Tuesday, 25 June 2013

More photos?

Here goes...


Back to the Helpdesk...

The Middle Levels

So, to take advantage of the possible return of Blogger's Insert Image functionality, I'm about to down load (or is it up lift?) some photos of our trip to Peterborough through the Middle Levels.

I've done all the writing I want to about the trip so I will only put a few titles on each photo.

So, here goes...good luck everyone!

Nordelph, a typical Fenland village from the water. Who said the East Anglian waterways are all wide and boring?

Marmont Priory Lock, operated by the part-time Mrs Norton. Remember to have a couple of quid handy to put in the 'tips box'.

Edit: Insert Image has stopped working again and won't let me post another photo so I'll save this and try later. Such fun!

Monday, 24 June 2013

Insert image thingy now working!

Tomorrow I'll have a go at loading some shots of our recent trip to Peterborough. For now, you'll have to make do with some ducks and geese at the Ferry Meadows Country Park

Thursday, 20 June 2013

The new TV

I may have mentioned this before but the Cello 12v TV had been playing up. For a few months it was switching itself off with a loud electrical buzzing sound and hailstorm on the screen. Each time, I would unplug it, wait a few minutes, turn it back on and it would work fine. I wasn’t too bothered about this and decided I could live with it until a couple of weeks ago it didn’t come back on. So, I rang Cello and the kind lady told me that as it was now 12 and half months old, it was no longer covered by the warranty and she wouldn’t listen to my protests. She said I could send it back at my expense and one the engineers could look at it. The initial cost would be £79 plus any repair costs. What?!? As I explained my concerns, the phone when dead. It might have been my mobile signal going haywire but I suspect she pulled the plug on me.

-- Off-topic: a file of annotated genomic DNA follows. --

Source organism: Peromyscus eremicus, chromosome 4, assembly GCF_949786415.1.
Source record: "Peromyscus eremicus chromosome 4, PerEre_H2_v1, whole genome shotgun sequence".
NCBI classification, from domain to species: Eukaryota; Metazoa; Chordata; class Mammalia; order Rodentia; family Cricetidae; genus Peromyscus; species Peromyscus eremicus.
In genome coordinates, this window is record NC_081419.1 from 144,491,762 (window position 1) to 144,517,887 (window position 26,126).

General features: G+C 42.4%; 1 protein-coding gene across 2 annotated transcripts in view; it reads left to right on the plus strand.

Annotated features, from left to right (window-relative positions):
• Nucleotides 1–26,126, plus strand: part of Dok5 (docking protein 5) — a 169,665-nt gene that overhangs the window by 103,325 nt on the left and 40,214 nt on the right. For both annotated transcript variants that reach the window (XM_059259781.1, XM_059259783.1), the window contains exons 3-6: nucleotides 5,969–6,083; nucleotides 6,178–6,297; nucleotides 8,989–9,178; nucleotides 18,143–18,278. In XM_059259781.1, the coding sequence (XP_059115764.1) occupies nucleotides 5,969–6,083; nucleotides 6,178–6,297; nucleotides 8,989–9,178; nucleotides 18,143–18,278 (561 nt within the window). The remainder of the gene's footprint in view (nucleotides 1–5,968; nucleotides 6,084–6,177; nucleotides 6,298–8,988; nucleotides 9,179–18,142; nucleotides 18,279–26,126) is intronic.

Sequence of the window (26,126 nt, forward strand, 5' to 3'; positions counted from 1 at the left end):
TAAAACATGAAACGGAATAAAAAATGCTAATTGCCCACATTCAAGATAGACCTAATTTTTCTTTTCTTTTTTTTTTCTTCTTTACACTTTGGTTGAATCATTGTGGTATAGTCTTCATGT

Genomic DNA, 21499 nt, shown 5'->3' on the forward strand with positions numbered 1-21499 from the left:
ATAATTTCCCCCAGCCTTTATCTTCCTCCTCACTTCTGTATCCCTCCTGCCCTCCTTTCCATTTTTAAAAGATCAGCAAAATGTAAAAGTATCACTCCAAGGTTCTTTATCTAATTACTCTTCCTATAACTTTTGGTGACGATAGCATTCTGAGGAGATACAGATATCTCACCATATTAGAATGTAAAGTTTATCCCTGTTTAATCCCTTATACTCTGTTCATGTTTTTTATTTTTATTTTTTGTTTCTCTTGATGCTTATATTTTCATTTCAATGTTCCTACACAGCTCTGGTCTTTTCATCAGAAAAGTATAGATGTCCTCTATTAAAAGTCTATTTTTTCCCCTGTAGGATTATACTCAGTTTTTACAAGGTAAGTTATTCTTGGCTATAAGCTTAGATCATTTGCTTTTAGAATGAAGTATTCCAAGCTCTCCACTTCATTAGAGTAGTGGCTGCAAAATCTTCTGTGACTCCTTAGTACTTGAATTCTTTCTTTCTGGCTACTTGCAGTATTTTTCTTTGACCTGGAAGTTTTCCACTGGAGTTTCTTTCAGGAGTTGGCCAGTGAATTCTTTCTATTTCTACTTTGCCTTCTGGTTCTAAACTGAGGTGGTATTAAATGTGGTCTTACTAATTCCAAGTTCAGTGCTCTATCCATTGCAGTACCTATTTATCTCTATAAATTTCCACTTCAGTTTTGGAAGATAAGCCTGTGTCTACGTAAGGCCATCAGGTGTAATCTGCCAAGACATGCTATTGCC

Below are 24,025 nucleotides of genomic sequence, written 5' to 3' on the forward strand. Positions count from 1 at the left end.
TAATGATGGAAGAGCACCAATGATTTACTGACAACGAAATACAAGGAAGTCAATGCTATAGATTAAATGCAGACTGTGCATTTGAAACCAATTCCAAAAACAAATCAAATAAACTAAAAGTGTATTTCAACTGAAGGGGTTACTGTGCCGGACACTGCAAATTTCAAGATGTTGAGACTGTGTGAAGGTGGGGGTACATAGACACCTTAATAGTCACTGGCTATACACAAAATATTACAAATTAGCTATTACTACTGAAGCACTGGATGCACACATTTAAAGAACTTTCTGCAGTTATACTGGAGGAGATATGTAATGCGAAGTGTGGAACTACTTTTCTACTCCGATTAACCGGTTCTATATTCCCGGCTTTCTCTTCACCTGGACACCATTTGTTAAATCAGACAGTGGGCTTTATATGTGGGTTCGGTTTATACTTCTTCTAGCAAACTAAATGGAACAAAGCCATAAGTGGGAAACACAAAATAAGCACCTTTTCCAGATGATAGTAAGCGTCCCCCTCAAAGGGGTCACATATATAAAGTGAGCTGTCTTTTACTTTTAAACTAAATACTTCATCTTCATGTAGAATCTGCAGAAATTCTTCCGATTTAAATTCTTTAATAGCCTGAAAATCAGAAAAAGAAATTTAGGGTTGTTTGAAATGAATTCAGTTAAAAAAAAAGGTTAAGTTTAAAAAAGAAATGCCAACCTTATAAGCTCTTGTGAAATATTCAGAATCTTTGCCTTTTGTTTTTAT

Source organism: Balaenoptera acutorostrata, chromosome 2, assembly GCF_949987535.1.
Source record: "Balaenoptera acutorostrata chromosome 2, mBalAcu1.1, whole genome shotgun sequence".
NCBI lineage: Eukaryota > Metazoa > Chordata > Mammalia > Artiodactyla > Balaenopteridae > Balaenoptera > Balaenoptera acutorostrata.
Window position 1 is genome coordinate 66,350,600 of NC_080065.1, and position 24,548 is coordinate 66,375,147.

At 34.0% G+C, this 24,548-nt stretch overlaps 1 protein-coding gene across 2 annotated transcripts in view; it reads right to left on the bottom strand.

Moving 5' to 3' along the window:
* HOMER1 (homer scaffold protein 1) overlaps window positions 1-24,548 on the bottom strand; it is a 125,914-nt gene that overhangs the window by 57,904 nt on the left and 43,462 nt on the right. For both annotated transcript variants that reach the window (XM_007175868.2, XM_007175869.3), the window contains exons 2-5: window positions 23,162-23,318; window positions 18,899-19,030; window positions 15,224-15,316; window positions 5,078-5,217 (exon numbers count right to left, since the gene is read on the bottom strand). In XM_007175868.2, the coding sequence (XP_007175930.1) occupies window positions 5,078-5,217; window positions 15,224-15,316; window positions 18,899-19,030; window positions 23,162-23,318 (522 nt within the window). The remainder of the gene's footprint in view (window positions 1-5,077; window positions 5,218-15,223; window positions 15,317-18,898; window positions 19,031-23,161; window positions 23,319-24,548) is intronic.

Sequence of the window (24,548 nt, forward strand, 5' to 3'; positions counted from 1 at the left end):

Anyway, not wanting to be without a TV for our trip to Peterborough, I found another one on Ebay for not much more than £100. It was a new one with a brand name of Venturer. They had been sold by Argos for a couple of years and the hundred or so reviews were very good. So I bought one and set it up easily before we left.

So far, it has worked very well. The picture is good, the sound is fine, the remote control easy to use and scrolling through programmes is fast. I have fixed it to the swivelling wall bracket which means we can get the viewing angle right so, all in all, I’m very pleased especially as it was much cheaper than all the alternatives. It remains to be seen if it will last long. I have obviously kept the receipt and will have no hesitation in sending it back if it goes wrong within a year.

By the way, I saw at Crick that Midland Chandlers are selling the Cello TVs now. I guess they have researched them well and are happy with them. Perhaps I was just unlucky with mine. I certainly wasn’t very happy with the way their customer services lady dealt with me. Lesson learnt!

Upwell to Ely Monday 17 June 2013

While Kay tried to catch up on her poor night’s sleep, I busied myself around the boat including tidying up, and sweeping the wooden jetty. It was the least I could do for the Trust which kindly providing it for us.

We left at 9.00am and reached Salter’s Lode at 11.00am. I had earlier rang Paul again to tell him we would be arriving. He told us to moor and await his calling. I walked up to the lock and was surprised how small it was. Deeply cut into the flood bank, with a bridge over the top and a sharp narrow entrance near the river, it looked dark and daunting. I could see why some people find it a bit intimidating. At least going from Salter’s Lode onto the river is less of a challenge than the other way round.

It took a while waiting for the other boat to clear Denver before we were allowed to leave Slater’s Lode. At least this meant there was time for the incoming tide to cover the couple shallow mud banks Paul was concerned about. As we edged our way on to the Ouse, it was obvious the incoming tide and the northerly wind were both in our favour – had they been in the opposite direction, it would have been a different story.